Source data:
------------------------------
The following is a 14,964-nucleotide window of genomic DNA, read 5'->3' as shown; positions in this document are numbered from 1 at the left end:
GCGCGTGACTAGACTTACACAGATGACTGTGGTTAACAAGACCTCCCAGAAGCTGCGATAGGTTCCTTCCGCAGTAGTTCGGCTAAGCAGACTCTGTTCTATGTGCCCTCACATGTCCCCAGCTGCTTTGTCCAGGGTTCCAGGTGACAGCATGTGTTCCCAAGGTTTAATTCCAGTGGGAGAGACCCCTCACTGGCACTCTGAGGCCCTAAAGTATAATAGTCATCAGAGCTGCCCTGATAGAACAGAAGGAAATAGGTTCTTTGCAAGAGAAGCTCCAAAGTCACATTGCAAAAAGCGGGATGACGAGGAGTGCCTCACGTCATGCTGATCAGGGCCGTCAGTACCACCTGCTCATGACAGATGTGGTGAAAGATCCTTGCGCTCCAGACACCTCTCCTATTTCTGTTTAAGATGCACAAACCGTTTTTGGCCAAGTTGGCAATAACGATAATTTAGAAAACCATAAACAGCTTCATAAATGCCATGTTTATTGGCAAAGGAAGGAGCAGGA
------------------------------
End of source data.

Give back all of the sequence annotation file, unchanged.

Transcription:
The following is a 14,964-nucleotide window of genomic DNA, read 5'->3' as shown; positions in this document are numbered from 1 at the left end:
GCGCGTGACTAGACTTACACAGATGACTGTGGTTAACAAGACCTCCCAGAAGCTGCGATAGGTTCCTTCCGCAGTAGTTCGGCTAAGCAGACTCTGTTCTATGTGCCCTCACATGTCCCCAGCTGCTTTGTCCAGGGTTCCAGGTGACAGCATGTGTTCCCAAGGTTTAATTCCAGTGGGAGAGACCCCTCACTGGCACTCTGAGGCCCTAAAGTATAATAGTCATCAGAGCTGCCCTGATAGAACAGAAGGAAATAGGTTCTTTGCAAGAGAAGCTCCAAAGTCACATTGCAAAAAGCGGGATGACGAGGAGTGCCTCACGTCATGCTGATCAGGGCCGTCAGTACCACCTGCTCATGACAGATGTGGTGAAAGATCCTTGCGCTCCAGACACCTCTCCTATTTCTGTTTAAGATGCACAAACCGTTTTTGGCCAAGTTGGCAATAACGATAATTTAGAAAACCATAAACAGCTTCATAAATGCCATGTTTATTGGCAAAGGAAGGAGCAGGA